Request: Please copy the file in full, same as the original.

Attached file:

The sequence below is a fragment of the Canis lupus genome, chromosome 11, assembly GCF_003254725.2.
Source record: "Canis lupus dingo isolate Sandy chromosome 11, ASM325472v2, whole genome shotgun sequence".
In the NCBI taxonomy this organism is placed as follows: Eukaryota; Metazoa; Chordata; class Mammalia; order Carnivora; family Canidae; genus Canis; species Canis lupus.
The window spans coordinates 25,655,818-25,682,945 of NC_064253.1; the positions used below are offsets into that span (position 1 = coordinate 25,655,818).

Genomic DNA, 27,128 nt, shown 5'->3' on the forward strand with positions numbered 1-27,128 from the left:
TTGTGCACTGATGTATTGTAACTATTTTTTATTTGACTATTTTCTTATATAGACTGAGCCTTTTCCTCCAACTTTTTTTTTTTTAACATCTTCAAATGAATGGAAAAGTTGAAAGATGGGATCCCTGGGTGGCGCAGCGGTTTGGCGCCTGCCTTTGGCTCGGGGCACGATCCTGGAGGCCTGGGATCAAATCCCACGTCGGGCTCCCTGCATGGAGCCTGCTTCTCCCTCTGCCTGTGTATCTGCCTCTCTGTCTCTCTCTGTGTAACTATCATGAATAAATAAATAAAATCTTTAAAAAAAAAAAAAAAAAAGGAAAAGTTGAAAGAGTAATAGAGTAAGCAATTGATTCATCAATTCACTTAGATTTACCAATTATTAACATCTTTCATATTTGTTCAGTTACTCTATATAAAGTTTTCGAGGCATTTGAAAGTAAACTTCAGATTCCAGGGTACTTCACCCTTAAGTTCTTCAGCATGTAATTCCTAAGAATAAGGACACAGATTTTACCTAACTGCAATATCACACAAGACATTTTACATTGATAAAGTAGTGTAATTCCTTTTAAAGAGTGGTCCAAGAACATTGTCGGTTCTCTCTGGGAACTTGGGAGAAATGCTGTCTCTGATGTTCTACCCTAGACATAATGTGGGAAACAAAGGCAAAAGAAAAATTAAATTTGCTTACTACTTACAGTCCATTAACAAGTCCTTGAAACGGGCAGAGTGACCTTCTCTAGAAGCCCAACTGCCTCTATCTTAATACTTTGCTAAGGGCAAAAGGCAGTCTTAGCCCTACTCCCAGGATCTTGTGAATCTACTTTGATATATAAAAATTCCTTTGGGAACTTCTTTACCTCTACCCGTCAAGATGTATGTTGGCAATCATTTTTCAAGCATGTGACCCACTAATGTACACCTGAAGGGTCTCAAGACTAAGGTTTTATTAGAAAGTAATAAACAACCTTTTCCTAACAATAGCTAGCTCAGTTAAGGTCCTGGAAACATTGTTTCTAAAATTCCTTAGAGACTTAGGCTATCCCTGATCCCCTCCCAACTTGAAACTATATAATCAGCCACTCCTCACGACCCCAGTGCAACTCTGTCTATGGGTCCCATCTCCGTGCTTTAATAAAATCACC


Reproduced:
The sequence below is a fragment of the Canis lupus genome, chromosome 11, assembly GCF_003254725.2.
Source record: "Canis lupus dingo isolate Sandy chromosome 11, ASM325472v2, whole genome shotgun sequence".
In the NCBI taxonomy this organism is placed as follows: Eukaryota; Metazoa; Chordata; class Mammalia; order Carnivora; family Canidae; genus Canis; species Canis lupus.
The window spans coordinates 25,655,818-25,682,945 of NC_064253.1; the positions used below are offsets into that span (position 1 = coordinate 25,655,818).

Genomic DNA, 27,128 nt, shown 5'->3' on the forward strand with positions numbered 1-27,128 from the left:
TTGTGCACTGATGTATTGTAACTATTTTTTATTTGACTATTTTCTTATATAGACTGAGCCTTTTCCTCCAACTTTTTTTTTTTTAACATCTTCAAATGAATGGAAAAGTTGAAAGATGGGATCCCTGGGTGGCGCAGCGGTTTGGCGCCTGCCTTTGGCTCGGGGCACGATCCTGGAGGCCTGGGATCAAATCCCACGTCGGGCTCCCTGCATGGAGCCTGCTTCTCCCTCTGCCTGTGTATCTGCCTCTCTGTCTCTCTCTGTGTAACTATCATGAATAAATAAATAAAATCTTTAAAAAAAAAAAAAAAAAAGGAAAAGTTGAAAGAGTAATAGAGTAAGCAATTGATTCATCAATTCACTTAGATTTACCAATTATTAACATCTTTCATATTTGTTCAGTTACTCTATATAAAGTTTTCGAGGCATTTGAAAGTAAACTTCAGATTCCAGGGTACTTCACCCTTAAGTTCTTCAGCATGTAATTCCTAAGAATAAGGACACAGATTTTACCTAACTGCAATATCACACAAGACATTTTACATTGATAAAGTAGTGTAATTCCTTTTAAAGAGTGGTCCAAGAACATTGTCGGTTCTCTCTGGGAACTTGGGAGAAATGCTGTCTCTGATGTTCTACCCTAGACATAATGTGGGAAACAAAGGCAAAAGAAAAATTAAATTTGCTTACTACTTACAGTCCATTAACAAGTCCTTGAAACGGGCAGAGTGACCTTCTCTAGAAGCCCAACTGCCTCTATCTTAATACTTTGCTAAGGGCAAAAGGCAGTCTTAGCCCTACTCCCAGGATCTTGTGAATCTACTTTGATATATAAAAATTCCTTTGGGAACTTCTTTACCTCTACCCGTCAAGATGTATGTTGGCAATCATTTTTCAAGCATGTGACCCACTAATGTACACCTGAAGGGTCTCAAGACTAAGGTTTTATTAGAAAGTAATAAACAACCTTTTCCTAACAATAGCTAGCTCAGTTAAGGTCCTGGAAACATTGTTTCTAAAATTCCTTAGAGACTTAGGCTATCCCTGATCCCCTCCCAACTTGAAACTATATAATCAGCCACTCCTCACGACCCCAGTGCAACTCTGTCTATGGGTCCCATCTCCGTGCTTTAATAAAATCACC